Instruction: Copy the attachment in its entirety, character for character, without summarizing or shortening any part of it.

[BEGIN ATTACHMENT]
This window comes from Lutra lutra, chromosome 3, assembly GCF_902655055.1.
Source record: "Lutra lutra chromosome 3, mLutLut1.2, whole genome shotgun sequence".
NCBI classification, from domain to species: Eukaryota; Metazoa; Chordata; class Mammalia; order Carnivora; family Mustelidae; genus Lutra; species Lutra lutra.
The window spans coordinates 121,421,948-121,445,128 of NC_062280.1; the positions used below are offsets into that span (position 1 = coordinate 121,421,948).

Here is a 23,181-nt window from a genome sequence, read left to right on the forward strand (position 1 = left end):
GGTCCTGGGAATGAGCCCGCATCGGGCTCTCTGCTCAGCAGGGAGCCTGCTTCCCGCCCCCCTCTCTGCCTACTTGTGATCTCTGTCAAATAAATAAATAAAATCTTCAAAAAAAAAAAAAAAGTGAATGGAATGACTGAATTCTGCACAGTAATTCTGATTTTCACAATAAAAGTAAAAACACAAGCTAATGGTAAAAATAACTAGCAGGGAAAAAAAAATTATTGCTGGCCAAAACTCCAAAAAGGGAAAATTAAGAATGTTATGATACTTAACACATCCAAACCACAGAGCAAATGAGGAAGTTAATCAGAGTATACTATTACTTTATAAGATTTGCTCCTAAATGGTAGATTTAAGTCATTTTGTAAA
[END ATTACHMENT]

This window comes from Lutra lutra, chromosome 3, assembly GCF_902655055.1.
Source record: "Lutra lutra chromosome 3, mLutLut1.2, whole genome shotgun sequence".
NCBI classification, from domain to species: Eukaryota; Metazoa; Chordata; class Mammalia; order Carnivora; family Mustelidae; genus Lutra; species Lutra lutra.
The window spans coordinates 121,421,948-121,445,128 of NC_062280.1; the positions used below are offsets into that span (position 1 = coordinate 121,421,948).

Here is a 23,181-nt window from a genome sequence, read left to right on the forward strand (position 1 = left end):
GGTCCTGGGAATGAGCCCGCATCGGGCTCTCTGCTCAGCAGGGAGCCTGCTTCCCGCCCCCCTCTCTGCCTACTTGTGATCTCTGTCAAATAAATAAATAAAATCTTCAAAAAAAAAAAAAAAGTGAATGGAATGACTGAATTCTGCACAGTAATTCTGATTTTCACAATAAAAGTAAAAACACAAGCTAATGGTAAAAATAACTAGCAGGGAAAAAAAAATTATTGCTGGCCAAAACTCCAAAAAGGGAAAATTAAGAATGTTATGATACTTAACACATCCAAACCACAGAGCAAATGAGGAAGTTAATCAGAGTATACTATTACTTTATAAGATTTGCTCCTAAATGGTAGATTTAAGTCATTTTGTAAA